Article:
acquisition spree to build a food and beverage empire buried at hammond, great to have you with us. -- beverage empire. ed hammond, great to have you with us. talk us through what this means geographically. >> you are right. they have been on a binge, they have an enormous coffee business, they have caribou, narrow and they did the -- they did panera last year, whichw they have pret takes them internationally, almost the u.k. is almost nce, but pret prese also takes them into the sandwich market. bloomberg reported about a year ago that they discussed acquiring pret. >> panera is the sandwich market, too. >> now you are in the u.k.
sandwich market. >> it is slightly different offering. >> more urban, usually their locations. >> we can happen to my terminal and you can see this great map pretshows where that stores are. all of the green is starbucks so you have a tremendous amount of u.s. they can grow into. >> this reminds me of the yum model in a way where you have the some rela -- this umbrella company owning a bunch of properties. it did not work out well for yum . what is the endgame? >> this is a very fast growing business. -- i spoke to some people there this morning and they said there is a slowness and inception. they said this is all about coffee.
they say that is not it at all. differenta slightly beliefs to a lot of people in the food industry. they say you look at these non-sexy assets, coffee, doughnuts. >> those are very sexy. these are things that are resistant to different trends that will be here to stay. people like these foods. everyone is going at the health and wellness, and people are going to continue consuming. buy these assets to flip them out to two years later. >> super, super fast. basically, i think once the u.s. bruise something, they are still done. they have to divest from a few assets. >> awesome. from sandwiches to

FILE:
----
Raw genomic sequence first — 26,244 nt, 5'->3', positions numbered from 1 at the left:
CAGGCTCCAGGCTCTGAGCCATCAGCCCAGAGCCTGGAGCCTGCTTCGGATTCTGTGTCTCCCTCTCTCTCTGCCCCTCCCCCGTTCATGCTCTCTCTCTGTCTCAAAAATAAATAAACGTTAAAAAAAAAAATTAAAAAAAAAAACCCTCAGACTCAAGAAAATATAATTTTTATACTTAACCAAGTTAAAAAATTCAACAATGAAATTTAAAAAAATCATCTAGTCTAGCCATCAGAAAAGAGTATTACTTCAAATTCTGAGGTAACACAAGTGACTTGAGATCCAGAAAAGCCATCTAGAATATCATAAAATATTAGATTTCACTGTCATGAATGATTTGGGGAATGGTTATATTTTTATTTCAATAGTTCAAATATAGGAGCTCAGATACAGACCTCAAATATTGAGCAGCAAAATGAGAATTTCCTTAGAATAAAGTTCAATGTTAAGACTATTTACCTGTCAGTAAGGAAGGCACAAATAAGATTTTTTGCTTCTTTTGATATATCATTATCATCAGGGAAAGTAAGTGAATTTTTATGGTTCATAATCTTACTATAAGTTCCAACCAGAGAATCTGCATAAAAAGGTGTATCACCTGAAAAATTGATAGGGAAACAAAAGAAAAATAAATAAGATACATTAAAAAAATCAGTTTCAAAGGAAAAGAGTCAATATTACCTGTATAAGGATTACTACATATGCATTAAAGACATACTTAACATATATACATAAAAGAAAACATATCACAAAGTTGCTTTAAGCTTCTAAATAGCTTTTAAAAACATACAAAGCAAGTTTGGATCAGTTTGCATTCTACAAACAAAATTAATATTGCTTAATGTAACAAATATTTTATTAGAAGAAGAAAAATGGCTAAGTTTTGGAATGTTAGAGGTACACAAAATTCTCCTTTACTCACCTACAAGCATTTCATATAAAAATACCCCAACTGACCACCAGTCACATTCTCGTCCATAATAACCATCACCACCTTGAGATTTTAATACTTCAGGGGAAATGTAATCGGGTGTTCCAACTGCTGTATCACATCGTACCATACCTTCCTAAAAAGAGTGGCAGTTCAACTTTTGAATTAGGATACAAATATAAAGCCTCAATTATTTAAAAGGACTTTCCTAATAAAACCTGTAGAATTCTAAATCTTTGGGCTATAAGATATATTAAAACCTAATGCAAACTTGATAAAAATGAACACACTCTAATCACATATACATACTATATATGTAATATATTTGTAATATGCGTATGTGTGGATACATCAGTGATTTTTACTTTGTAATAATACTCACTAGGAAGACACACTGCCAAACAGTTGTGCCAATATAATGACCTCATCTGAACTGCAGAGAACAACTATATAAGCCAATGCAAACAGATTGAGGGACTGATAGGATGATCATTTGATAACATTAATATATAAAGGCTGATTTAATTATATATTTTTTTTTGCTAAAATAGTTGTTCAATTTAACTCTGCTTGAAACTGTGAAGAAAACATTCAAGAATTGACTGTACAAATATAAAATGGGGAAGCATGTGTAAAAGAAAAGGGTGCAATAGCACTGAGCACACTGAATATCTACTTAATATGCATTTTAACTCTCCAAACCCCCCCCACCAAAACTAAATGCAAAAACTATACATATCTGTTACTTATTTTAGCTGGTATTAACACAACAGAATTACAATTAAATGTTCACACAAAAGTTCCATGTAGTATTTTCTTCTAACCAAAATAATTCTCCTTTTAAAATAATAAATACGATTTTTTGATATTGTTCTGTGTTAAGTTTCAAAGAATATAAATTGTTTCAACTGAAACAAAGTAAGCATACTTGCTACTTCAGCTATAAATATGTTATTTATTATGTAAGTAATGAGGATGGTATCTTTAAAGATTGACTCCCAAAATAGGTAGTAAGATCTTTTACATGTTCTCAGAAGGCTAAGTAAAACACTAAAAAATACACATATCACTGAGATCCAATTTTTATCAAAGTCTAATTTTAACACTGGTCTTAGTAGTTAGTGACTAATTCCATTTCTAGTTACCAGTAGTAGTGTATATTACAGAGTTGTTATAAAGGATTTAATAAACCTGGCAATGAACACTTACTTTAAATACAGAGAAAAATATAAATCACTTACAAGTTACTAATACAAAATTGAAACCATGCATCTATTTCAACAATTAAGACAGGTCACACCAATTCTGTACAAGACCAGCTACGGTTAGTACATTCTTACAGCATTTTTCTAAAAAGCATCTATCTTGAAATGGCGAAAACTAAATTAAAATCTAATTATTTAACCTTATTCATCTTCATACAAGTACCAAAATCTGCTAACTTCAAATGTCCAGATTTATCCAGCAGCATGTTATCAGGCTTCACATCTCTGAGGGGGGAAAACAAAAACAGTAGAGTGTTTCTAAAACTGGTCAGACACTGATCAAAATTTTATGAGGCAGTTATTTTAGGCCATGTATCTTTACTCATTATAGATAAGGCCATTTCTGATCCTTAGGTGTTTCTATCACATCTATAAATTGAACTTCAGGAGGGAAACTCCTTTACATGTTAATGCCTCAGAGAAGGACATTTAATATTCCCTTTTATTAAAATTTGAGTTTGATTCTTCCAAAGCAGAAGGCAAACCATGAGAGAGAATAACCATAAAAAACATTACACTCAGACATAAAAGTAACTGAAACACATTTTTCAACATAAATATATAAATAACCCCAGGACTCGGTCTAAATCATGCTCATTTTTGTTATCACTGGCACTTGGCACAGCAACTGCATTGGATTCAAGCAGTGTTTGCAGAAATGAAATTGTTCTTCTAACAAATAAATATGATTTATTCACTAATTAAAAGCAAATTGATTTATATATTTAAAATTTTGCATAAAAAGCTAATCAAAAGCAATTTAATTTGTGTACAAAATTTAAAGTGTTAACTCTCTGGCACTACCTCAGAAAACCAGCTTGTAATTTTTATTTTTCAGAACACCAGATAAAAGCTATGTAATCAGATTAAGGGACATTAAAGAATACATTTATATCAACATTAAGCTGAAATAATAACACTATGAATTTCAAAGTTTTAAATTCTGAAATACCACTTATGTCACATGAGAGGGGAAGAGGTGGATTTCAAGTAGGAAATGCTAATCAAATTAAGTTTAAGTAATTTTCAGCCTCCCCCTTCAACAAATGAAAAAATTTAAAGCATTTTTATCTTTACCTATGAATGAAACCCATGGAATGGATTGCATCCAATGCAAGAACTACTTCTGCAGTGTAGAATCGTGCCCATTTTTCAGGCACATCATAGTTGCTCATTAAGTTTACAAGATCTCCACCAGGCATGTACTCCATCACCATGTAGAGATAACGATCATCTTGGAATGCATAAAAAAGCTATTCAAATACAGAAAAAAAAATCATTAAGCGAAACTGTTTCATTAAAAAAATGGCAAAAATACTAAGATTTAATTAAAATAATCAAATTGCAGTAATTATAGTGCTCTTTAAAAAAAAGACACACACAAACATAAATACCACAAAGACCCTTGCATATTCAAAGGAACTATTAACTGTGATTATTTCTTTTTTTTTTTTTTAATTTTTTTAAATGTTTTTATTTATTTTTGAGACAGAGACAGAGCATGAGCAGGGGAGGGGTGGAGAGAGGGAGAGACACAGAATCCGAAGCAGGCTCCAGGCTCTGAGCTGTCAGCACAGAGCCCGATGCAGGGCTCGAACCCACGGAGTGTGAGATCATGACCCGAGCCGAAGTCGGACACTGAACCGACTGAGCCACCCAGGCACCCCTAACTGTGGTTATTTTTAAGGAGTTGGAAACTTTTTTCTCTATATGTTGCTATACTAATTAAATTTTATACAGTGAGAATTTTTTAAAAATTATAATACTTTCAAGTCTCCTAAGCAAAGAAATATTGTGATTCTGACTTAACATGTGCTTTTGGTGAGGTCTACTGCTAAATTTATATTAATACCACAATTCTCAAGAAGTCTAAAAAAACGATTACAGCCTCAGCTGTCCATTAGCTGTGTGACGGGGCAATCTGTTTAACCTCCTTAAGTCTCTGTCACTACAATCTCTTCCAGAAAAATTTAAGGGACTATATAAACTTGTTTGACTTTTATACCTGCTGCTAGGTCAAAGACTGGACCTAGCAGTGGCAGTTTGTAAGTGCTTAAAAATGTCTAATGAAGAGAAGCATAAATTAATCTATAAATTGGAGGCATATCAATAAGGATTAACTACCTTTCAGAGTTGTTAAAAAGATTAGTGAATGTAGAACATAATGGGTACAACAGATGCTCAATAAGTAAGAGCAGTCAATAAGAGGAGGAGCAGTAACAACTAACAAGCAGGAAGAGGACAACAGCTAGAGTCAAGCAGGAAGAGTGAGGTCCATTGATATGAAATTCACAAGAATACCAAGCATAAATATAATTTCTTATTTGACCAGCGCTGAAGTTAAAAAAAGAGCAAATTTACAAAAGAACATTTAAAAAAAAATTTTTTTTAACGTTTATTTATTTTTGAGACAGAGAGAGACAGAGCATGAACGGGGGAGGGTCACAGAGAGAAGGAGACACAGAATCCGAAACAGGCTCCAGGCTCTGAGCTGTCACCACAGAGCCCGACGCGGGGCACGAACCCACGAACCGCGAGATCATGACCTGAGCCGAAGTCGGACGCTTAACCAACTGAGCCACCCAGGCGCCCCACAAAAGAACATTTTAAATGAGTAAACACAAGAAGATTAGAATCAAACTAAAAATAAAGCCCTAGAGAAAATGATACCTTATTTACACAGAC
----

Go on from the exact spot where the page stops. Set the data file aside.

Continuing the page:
business flash, look at some of the biggest business stories. acebook is facing class-action lawsuit for discriminating against older jobseekers. ds to youngerore a workers. companies such as amazon, talks media, and t-mobile were among them. billionaire investor george soros is warning of another global financial crisis with europe facing an existential threat. --xit discord, it italy's italy's turmoil is putting pressure on europe's solidarity. >> it is the harsh reality. europe needs to do something drastic to escape it.
it needs to reinvent itself. was speaking that the european council on foreign relations in paris. that is your business flash update. >> it is on, it is off, and now, who knows. the canceled summit set on jen -- june 12 appears to be back on. president trump confirms that kim jong-un has sent his right hand man to united states for talks. we are joined now by kevin cirilli, bloomberg chief white house correspondent from the white house. kevin, great to have you with us. performer now in terms of a buildup to a meeting if it is going to go ahead on june 12? kevin: between me and you, i have my ticket to singapore because it looks like all systems are ago. president is set to me to with north korean leader kim jong-un
on june 12. earlier this morning, the president tweeted out that he has put together a great team for the talks and noticing that the vice-chairman of north korea is heading now to new york and feels this is a solid response put forth. then we got a statement later this afternoon from white house press secretary sarah sanders. primeted that japan minister shinzo abe is going to be meeting with president trump next week on june 7, days before june 12. all of this would signal in addition to advance team going over to scope out, that this summit is really beginning to calm. i want a flag something that happened saturday night because we do follow politics on memorial day weekend, that was president trump saying he was little bit concerned about chinese president and his response and perhaps playing a role in some of the back-and-forth tension that we saw that caused this delay or at